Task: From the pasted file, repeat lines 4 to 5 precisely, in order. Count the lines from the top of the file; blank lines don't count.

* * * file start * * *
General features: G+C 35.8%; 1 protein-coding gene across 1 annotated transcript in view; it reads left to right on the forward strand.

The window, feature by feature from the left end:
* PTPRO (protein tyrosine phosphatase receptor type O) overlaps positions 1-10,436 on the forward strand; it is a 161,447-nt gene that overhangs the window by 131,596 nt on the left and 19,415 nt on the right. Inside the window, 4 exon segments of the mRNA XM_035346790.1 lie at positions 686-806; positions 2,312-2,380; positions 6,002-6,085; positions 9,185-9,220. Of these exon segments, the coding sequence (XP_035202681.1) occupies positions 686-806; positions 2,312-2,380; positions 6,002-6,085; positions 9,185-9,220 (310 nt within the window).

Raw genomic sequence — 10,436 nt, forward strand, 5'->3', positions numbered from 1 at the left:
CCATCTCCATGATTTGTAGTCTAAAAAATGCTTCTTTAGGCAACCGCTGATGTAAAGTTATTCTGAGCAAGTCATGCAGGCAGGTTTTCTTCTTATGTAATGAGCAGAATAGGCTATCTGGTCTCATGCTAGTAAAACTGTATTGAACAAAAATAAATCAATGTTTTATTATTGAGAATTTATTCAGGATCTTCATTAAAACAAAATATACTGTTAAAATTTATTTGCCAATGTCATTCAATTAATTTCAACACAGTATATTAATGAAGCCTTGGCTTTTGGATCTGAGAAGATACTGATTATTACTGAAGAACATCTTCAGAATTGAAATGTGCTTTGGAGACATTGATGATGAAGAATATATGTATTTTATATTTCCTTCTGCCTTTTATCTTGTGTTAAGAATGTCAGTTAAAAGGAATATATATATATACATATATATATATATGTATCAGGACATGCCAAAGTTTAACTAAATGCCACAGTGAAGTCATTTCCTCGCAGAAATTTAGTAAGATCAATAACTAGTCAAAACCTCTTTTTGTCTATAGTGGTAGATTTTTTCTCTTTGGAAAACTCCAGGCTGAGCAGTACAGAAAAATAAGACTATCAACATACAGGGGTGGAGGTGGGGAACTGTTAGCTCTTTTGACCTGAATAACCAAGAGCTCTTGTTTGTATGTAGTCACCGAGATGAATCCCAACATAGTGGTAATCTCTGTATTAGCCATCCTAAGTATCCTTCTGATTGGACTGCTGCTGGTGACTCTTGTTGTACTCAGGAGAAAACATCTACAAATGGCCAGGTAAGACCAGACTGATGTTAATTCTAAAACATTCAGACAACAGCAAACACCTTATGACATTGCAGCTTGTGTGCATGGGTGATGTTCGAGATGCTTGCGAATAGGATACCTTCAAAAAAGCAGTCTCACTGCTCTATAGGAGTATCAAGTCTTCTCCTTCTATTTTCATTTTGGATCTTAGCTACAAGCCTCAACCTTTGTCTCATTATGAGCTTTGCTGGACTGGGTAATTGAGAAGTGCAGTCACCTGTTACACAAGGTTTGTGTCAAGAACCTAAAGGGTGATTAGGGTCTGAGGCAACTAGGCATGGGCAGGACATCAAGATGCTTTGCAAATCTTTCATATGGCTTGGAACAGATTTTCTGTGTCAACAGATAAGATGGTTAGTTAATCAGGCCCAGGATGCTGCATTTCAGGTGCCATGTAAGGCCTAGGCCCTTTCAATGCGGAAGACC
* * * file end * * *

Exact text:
Raw genomic sequence — 10,436 nt, forward strand, 5'->3', positions numbered from 1 at the left:
CCATCTCCATGATTTGTAGTCTAAAAAATGCTTCTTTAGGCAACCGCTGATGTAAAGTTATTCTGAGCAAGTCATGCAGGCAGGTTTTCTTCTTATGTAATGAGCAGAATAGGCTATCTGGTCTCATGCTAGTAAAACTGTATTGAACAAAAATAAATCAATGTTTTATTATTGAGAATTTATTCAGGATCTTCATTAAAACAAAATATACTGTTAAAATTTATTTGCCAATGTCATTCAATTAATTTCAACACAGTATATTAATGAAGCCTTGGCTTTTGGATCTGAGAAGATACTGATTATTACTGAAGAACATCTTCAGAATTGAAATGTGCTTTGGAGACATTGATGATGAAGAATATATGTATTTTATATTTCCTTCTGCCTTTTATCTTGTGTTAAGAATGTCAGTTAAAAGGAATATATATATATACATATATATATATATGTATCAGGACATGCCAAAGTTTAACTAAATGCCACAGTGAAGTCATTTCCTCGCAGAAATTTAGTAAGATCAATAACTAGTCAAAACCTCTTTTTGTCTATAGTGGTAGATTTTTTCTCTTTGGAAAACTCCAGGCTGAGCAGTACAGAAAAATAAGACTATCAACATACAGGGGTGGAGGTGGGGAACTGTTAGCTCTTTTGACCTGAATAACCAAGAGCTCTTGTTTGTATGTAGTCACCGAGATGAATCCCAACATAGTGGTAATCTCTGTATTAGCCATCCTAAGTATCCTTCTGATTGGACTGCTGCTGGTGACTCTTGTTGTACTCAGGAGAAAACATCTACAAATGGCCAGGTAAGACCAGACTGATGTTAATTCTAAAACATTCAGACAACAGCAAACACCTTATGACATTGCAGCTTGTGTGCATGGGTGATGTTCGAGATGCTTGCGAATAGGATACCTTCAAAAAAGCAGTCTCACTGCTCTATAGGAGTATCAAGTCTTCTCCTTCTATTTTCATTTTGGATCTTAGCTACAAGCCTCAACCTTTGTCTCATTATGAGCTTTGCTGGACTGGGTAATTGAGAAGTGCAGTCACCTGTTACACAAGGTTTGTGTCAAGAACCTAAAGGGTGATTAGGGTCTGAGGCAACTAGGCATGGGCAGGACATCAAGATGCTTTGCAAATCTTTCATATGGCTTGGAACAGATTTTCTGTGTCAACAGATAAGATGGTTAGTTAATCAGGCCCAGGATGCTGCATTTCAGGTGCCATGTAAGGCCTAGGCCCTTTCAATGCGGAAGACC